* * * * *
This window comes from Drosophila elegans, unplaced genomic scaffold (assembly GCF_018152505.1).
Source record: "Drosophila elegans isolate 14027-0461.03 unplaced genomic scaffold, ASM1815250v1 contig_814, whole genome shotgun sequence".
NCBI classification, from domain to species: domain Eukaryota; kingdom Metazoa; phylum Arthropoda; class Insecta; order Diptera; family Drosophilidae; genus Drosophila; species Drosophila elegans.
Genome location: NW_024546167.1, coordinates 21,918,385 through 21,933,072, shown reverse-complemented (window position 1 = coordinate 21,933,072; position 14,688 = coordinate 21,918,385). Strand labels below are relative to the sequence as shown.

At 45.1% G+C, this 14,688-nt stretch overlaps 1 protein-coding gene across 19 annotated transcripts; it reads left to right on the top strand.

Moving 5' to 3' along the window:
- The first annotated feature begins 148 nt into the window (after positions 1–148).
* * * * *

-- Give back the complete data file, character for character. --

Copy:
This window comes from Drosophila elegans, unplaced genomic scaffold (assembly GCF_018152505.1).
Source record: "Drosophila elegans isolate 14027-0461.03 unplaced genomic scaffold, ASM1815250v1 contig_814, whole genome shotgun sequence".
NCBI classification, from domain to species: domain Eukaryota; kingdom Metazoa; phylum Arthropoda; class Insecta; order Diptera; family Drosophilidae; genus Drosophila; species Drosophila elegans.
Genome location: NW_024546167.1, coordinates 21,918,385 through 21,933,072, shown reverse-complemented (window position 1 = coordinate 21,933,072; position 14,688 = coordinate 21,918,385). Strand labels below are relative to the sequence as shown.

At 45.1% G+C, this 14,688-nt stretch overlaps 1 protein-coding gene across 19 annotated transcripts; it reads left to right on the top strand.

Moving 5' to 3' along the window:
- The first annotated feature begins 148 nt into the window (after positions 1–148).